How to Recycle Clothing And Avoid Sending Items To The Landfill

How to Recycle Clothing And Avoid Sending Items To The Landfill
7 Minute Read

 

It’s almost spring, which means you’re probably about to fall into a wicked Marie Kondo tail spin. And you’re ready to cleanse, purge and de-clutter. But before you start your tossing spree, I wanna make sure you know how to pare down your closet (and simplify your life!) without sending 30 garbage bags of stuff to the landfill. Knowing how to recycle clothing, where you can donate it, and how you can make extra cash while doing it are just a few ways to simplify in the most sustainable way.

You know, one thing I never liked about the Marie Kondo show on Netflix is that it showed people simplifying their lives and getting rid of a ton of stuff, but it never talked about responsible and sustainable ways to “dispose” of everything. So, I wanna make sure you know just how many options and resources are available when it’s time to recycle your clothing.


But first, a gut-wrenching statistic:

A UK study of 2000 women showed that most items of clothing are worn less than 7 times. And some people I personally interviewed only wear specialty items like dresses once!!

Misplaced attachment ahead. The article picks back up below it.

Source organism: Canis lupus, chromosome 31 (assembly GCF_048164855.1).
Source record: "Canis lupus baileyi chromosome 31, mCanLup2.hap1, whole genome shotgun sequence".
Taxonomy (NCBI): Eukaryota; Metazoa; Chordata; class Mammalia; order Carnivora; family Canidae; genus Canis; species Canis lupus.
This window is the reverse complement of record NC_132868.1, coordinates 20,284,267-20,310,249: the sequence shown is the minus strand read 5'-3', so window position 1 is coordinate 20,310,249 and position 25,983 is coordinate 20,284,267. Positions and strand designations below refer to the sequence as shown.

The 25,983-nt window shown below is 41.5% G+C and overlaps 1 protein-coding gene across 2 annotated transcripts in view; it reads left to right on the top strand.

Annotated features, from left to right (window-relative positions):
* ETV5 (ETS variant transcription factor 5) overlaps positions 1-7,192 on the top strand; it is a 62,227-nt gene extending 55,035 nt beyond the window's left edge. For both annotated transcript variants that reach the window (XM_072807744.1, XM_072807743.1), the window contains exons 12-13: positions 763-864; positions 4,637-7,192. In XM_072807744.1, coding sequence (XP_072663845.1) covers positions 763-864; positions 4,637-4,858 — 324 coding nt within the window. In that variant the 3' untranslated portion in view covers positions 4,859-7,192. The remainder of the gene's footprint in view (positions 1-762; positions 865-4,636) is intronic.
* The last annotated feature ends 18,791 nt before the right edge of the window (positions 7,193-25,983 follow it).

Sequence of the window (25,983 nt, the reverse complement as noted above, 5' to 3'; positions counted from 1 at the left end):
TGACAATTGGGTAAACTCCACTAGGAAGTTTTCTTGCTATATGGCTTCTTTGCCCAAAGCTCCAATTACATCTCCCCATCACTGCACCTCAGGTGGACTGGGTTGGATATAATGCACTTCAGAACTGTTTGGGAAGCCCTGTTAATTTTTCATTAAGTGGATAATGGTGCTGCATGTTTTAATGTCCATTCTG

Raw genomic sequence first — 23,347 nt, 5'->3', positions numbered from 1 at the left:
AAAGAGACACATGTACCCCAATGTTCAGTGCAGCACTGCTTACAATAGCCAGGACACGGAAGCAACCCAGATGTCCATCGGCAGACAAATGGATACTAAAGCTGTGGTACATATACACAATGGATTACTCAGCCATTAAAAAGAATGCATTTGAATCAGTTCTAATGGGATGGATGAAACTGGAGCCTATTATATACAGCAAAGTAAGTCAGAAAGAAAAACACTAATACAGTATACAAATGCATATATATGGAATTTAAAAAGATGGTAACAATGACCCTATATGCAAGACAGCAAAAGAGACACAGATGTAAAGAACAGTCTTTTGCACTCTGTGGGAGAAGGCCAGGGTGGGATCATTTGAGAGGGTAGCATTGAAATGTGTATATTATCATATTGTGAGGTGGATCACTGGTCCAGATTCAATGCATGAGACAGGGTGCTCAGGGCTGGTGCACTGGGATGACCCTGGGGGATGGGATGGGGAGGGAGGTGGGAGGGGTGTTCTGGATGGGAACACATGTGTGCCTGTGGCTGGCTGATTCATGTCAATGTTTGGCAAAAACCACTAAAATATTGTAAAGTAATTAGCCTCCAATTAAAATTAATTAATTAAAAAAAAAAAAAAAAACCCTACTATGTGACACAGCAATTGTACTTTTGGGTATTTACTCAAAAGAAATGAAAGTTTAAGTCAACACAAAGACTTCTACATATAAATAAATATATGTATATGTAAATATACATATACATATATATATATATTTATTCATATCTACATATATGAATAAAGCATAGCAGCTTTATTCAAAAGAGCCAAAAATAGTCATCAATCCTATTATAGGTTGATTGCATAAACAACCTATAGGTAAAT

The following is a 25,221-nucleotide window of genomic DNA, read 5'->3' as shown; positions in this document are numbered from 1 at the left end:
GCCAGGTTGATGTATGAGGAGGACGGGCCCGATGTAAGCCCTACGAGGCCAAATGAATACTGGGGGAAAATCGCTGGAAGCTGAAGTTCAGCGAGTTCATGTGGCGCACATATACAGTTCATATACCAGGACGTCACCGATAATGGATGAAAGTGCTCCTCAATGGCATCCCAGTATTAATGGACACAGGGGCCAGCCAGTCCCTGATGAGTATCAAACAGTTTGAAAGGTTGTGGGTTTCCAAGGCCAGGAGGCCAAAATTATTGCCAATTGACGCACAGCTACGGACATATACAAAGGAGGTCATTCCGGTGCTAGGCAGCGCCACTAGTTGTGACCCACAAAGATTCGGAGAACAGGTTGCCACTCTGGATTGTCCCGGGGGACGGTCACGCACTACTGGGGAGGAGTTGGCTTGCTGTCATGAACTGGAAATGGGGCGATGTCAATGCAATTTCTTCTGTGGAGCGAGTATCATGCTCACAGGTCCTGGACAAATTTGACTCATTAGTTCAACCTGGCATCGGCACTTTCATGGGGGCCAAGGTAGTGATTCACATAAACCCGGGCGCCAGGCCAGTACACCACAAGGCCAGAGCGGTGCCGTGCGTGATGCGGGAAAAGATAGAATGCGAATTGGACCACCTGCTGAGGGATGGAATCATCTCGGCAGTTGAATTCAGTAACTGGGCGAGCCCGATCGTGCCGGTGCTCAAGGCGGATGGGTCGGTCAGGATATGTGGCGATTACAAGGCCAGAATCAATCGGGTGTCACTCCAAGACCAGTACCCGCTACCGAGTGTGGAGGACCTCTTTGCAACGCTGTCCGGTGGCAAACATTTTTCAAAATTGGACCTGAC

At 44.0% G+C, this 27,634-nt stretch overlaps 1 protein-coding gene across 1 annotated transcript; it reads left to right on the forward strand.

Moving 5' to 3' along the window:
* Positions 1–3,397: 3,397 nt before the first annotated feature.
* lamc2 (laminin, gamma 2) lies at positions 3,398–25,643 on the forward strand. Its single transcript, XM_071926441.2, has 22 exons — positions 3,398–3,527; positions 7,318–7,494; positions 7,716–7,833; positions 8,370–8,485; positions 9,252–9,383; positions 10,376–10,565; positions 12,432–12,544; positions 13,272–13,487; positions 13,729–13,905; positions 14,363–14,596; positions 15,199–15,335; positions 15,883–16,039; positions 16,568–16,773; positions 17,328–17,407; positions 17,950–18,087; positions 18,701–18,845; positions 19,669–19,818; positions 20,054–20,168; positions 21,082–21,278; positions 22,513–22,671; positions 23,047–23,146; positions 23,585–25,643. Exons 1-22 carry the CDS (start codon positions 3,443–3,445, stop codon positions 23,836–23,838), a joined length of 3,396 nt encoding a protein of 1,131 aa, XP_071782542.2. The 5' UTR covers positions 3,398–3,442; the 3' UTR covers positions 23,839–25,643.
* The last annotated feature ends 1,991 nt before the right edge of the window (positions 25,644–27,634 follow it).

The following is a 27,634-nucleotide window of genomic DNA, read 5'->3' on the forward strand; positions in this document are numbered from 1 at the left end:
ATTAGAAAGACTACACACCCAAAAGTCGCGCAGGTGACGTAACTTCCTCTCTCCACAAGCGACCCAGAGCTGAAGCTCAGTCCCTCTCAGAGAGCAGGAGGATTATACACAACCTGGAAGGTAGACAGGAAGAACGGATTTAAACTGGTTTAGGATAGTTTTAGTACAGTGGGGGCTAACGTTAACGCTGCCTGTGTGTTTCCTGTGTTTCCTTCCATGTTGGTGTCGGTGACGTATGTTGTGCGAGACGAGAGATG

It blows my mind that so many people are buying clothes that they barely wear. So if you’re getting rid of your clothing, try to be super mindful of what you buy moving forward. And make sure it is something that you can wear at least 30 times.


How To Recycle Clothing

 

In-Store Recycling

H&M

H&M has garment collection boxes at their stores, as well as other stores under the H&M umbrella, where you can drop off textiles and used clothing that are either sold in the secondhand market; re-purposed for other uses, such as cleaning cloths; or upcycled into other products, such as insulation materials. The great thing about this service is that you can drop off any clothing or textiles. They don’t have to be H&M brand clothing.

Now I may not be a big fan of H&M, in terms of how cheaply-made (and disposable) their clothing is, but I do appreciate that they have this service. In 2018 alone, they “collected 20,649 tonnes of textiles for reuse and recycling through [their] garment collecting initiative” (H&M), which is a whole lotta textiles that aren’t in the trash right now.

 

Image of a pile of jeans for clothing recycling

 

Levi’s

Levi’s has recycling boxes in each of their stores that recycle denim, regardless of what brand or style they are. Much of the collected denim is used for building insulation. Added bonus? Levi’s gives you 20% off any item when you bring in your old denim for recycling.

Marine Layer

Similar to Levi’s fabric-specific recycling program, Marine Layer has recycling boxes in their retail locations, but these are specific to t-shirts. They collect used t-shirts of any brand, sort them by color, and recycle them into new tees as part of their re-spun collection. As I write this post, they have collected 168,232 t-shirts for recycling into new tees.